January 21, 2021

Using dual-calibrated functional MRI to map brain oxygen supply and consumption in multiple sclerosis

Evidence suggests that cerebrovascular function and oxygen consumption are altered in multiple sclerosis (MS). Here, we quantified the vascular and oxygen metabolic MRI burden in patients with MS (PwMS) and assessed the relationship between these MRI measures of and metrics of damage and disability. In PwMS and in matched healthy volunteers, we applied a newly developed dual-calibrated fMRI method of acquisition and analysis to map grey matter (GM) cerebral blood flow (CBF), oxygen extraction fraction (OEF), cerebral metabolic rate of oxygen consumption (CMRO2) and effective oxygen diffusivity of the capillary network (DC). We also quantified physical and cognitive function in PwMS and controls. There was no significant difference in GM volume between 22 PwMS and 20 healthy controls (p=0.302). Significant differences in CBF (PwMS vs. controls: 44.91 +/- 6.10 vs. 48.90 +/- 5.87 ml/100g/min, p=0.010), CMRO2 (117.69 +/- 17.31 vs. 136.49 +/- 14.48 mol/100g/min p<0.001) and DC (2.70 +/- 0.51 vs. 3.18 +/- 0.41 mol/100g/mmHg/min, p=0.002) were observed in the PwMS. No significant between-group differences were observed for OEF (PwMS vs. controls: 0.38 +/- 0.09 vs. 0.39 +/- 0.02, p=0.358). Regional analysis showed widespread reductions in CMRO2 and DC for PwMS compared to healthy volunteers. There was a significant correlation between physiological measures and T2 lesion volume, but no association with current clinical disability. Our findings demonstrate concurrent reductions in oxygen supply and consumption in the absence of an alteration in oxygen extraction that may be indicative of a reduced demand for oxygen (O2), an impaired transfer of O2 from capillaries to mitochondria, and/or a reduced ability to utilise O2 that is available at the mitochondria. With no between-group differences in GM volume, our results suggest that changes in brain physiology may precede MRI-detectable GM loss and thus may be one of the pathological drivers of neurodegeneration and disease progression.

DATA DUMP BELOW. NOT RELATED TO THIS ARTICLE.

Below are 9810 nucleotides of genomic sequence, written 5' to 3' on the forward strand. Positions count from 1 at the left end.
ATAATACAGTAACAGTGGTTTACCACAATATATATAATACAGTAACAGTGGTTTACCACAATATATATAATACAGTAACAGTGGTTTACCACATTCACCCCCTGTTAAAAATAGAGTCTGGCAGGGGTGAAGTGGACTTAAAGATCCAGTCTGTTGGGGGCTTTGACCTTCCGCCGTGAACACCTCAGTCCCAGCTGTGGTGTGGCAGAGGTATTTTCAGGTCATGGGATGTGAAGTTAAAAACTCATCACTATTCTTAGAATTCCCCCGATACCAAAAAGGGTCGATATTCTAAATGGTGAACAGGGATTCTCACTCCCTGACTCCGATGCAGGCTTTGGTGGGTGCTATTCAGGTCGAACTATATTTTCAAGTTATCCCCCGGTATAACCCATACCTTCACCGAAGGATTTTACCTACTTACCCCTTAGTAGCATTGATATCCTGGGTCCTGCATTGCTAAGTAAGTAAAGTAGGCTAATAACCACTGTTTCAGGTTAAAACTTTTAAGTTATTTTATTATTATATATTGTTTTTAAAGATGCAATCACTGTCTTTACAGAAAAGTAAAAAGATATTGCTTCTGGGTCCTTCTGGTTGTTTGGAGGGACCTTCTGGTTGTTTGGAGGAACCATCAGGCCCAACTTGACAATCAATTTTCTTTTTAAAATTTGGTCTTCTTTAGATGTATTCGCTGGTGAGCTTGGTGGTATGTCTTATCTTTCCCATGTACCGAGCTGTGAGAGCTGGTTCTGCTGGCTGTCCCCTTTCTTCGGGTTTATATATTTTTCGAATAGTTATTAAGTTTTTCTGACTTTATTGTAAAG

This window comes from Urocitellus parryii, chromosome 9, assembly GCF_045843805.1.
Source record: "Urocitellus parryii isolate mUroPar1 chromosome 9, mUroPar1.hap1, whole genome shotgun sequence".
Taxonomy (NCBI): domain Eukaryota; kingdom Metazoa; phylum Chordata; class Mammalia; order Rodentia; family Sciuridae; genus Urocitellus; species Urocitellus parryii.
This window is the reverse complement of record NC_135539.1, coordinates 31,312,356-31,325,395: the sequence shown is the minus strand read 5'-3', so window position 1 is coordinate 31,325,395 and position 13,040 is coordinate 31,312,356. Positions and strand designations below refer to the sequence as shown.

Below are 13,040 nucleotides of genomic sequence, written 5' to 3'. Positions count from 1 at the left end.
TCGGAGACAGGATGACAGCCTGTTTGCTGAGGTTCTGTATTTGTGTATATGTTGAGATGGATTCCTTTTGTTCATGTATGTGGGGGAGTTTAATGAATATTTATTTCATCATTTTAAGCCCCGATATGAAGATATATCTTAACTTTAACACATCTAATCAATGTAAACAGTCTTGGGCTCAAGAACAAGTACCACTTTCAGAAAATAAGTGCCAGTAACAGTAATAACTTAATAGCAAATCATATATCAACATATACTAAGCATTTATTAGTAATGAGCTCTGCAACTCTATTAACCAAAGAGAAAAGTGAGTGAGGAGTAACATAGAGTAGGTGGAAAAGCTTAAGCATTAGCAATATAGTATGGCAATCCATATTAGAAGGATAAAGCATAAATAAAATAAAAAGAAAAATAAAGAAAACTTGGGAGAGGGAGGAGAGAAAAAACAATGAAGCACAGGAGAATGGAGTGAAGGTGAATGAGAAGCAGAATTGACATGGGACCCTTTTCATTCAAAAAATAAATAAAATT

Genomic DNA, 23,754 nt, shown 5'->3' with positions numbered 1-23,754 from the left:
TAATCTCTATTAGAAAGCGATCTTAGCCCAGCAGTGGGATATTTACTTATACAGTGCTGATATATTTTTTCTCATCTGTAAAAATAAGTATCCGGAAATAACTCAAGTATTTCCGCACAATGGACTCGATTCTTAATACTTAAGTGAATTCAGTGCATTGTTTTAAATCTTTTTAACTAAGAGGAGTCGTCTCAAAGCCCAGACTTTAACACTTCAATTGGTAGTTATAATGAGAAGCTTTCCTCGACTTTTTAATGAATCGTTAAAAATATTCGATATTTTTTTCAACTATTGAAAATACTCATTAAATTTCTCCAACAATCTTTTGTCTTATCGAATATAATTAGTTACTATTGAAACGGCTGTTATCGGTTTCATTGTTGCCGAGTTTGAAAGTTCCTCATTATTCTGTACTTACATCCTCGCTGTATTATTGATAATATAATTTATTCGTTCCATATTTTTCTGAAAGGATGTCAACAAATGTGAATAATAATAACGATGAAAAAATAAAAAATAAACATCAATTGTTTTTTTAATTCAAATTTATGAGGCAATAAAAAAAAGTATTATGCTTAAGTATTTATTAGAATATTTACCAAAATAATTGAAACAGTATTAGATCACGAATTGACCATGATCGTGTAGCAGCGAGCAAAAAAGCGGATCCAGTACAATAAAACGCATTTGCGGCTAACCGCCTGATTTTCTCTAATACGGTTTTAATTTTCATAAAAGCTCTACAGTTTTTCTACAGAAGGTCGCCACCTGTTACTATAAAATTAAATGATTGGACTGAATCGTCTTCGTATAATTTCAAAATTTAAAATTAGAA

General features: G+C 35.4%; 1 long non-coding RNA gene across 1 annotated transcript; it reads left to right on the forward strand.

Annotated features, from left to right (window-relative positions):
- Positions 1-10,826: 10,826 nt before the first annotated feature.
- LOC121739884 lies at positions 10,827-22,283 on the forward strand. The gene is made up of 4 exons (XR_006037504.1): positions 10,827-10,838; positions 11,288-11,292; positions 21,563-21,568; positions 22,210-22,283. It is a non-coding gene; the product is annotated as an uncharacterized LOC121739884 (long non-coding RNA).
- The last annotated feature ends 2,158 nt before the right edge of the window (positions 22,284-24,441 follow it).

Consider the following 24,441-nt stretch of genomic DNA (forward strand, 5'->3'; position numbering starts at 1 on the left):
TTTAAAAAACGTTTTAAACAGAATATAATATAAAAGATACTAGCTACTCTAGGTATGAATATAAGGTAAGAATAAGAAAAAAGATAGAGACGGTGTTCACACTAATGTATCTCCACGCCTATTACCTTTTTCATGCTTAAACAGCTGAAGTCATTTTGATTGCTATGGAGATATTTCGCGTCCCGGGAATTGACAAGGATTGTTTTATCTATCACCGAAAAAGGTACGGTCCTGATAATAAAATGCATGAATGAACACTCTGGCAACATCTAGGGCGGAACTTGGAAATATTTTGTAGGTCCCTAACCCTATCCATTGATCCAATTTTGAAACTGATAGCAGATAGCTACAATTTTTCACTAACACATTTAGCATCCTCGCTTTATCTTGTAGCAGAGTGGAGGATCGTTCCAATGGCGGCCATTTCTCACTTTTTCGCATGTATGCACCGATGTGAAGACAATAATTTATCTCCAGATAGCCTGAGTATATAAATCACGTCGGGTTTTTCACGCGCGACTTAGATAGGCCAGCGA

bioRxiv Subject Collection: Neuroscience

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